Sleep is one of the most important functions essential for reducing stress and illness, and to live a healthy life. While we sleep many important functions take place that help the body in physical recovery and repair, support brain development, cardiac function and body metabolism, as well as support learning, improve memory and mood. Sleep is especially important for children playing an important role in growth and overall health.
Sleep deprivation can lead to numerous cognitive deficiencies such as attention lapses, reduced cognition, delayed reactions, and mood shifts. In addition to these, a lack of sleep can also lead to various physical health risks which include obesity, type 2 diabetes, high blood pressure, heart disease, stroke and early death.
The Sleep Cycle
- Stage 1 NREM (non-rapid eye movement): This first stage consists of light sleep. Muscles relax and your heart rate, breathing, and eye movements begin to slow down, as do your brain waves.
- Stage 2 NREM: This second NREM sleep stage is characterized by deeper sleep as your heart rate and breathing rates continue slowing down and the muscles become more relaxed. Eye movements will cease and your body temperature will decrease.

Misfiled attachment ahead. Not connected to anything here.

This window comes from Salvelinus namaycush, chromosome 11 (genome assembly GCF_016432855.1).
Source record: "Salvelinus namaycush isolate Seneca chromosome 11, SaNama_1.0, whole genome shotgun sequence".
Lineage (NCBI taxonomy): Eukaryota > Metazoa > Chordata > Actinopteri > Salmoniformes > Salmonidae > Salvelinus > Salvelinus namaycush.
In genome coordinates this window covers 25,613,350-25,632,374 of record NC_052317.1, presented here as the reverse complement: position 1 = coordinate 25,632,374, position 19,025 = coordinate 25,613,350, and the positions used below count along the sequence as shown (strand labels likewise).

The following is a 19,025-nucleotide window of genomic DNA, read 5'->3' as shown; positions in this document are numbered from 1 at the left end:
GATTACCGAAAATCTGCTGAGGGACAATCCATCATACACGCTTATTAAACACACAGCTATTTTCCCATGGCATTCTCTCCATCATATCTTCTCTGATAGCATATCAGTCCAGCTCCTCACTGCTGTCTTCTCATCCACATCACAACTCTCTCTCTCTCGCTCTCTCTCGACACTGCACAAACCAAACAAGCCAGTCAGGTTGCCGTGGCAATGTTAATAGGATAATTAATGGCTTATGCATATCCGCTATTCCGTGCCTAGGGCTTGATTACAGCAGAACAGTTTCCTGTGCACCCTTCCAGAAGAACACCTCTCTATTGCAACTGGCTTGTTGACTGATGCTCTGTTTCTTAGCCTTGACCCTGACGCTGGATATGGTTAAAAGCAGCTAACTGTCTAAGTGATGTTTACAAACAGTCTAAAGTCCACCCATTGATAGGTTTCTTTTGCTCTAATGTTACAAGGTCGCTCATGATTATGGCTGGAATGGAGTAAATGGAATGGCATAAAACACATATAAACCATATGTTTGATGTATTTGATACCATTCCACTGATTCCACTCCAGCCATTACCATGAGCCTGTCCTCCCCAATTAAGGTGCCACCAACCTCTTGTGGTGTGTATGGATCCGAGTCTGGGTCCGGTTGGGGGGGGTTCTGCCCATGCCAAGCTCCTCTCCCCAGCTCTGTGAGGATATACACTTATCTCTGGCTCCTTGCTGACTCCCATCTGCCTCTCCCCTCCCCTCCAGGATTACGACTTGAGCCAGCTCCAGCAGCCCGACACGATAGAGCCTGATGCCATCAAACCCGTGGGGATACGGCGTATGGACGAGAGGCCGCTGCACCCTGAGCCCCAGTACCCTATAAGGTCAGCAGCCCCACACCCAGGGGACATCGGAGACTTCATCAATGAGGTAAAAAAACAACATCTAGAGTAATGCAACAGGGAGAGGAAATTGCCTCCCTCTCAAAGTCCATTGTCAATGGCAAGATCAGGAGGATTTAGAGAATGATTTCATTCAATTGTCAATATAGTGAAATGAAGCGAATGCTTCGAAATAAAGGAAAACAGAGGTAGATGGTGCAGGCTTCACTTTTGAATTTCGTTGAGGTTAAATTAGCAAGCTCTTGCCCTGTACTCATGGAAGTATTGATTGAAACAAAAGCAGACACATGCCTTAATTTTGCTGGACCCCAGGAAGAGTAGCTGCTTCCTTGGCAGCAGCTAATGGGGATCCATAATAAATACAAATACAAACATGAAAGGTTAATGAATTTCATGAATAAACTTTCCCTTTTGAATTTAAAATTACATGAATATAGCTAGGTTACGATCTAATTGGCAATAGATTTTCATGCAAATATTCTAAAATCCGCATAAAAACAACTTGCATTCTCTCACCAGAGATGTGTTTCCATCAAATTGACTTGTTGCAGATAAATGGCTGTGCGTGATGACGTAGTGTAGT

- Stage 3 NREM: This stage plays an important role in making you feel refreshed and alert the next day. Heartbeat, breathing, and brain wave activity all reach their lowest levels, and the muscles are as relaxed as they will be.
- REM (rapid eye movement): As the name suggests, your eyes will move back and forth rather quickly under your eyelids. Breathing rate, heart rate, and blood pressure will begin to increase. Dreaming will typically occur during REM sleep, and your arms and legs will become paralyzed – it’s believed this is intended to prevent you from physically acting out on your dreams. The duration of each REM sleep cycle increases as the night progresses. Numerous studies have also linked REM sleep to memory consolidations, the process of converting recently learned experiences into long-term memories.
How Much Sleep Do Humans Need?
|Recommended Amount of Sleep per Day
|65 years or older
Strategies for getting enough sleep
- Establish a realistic bedtime and stick to it every night, even on the weekends.
- Maintain comfortable temperature settings and low light levels in your bedroom.
- Make sure you have a comfortable sleep environment
- Consider a “screen ban” on televisions, computers and tablets, cell phones, and other electronic devices in your bedroom.
- Abstain from caffeine, alcohol, and large meals in the hours leading up to bedtime.
- Refrain from using tobacco at any time of day or night.
- Exercise during the day; this can help you wind down in the evening and prepare for sleep.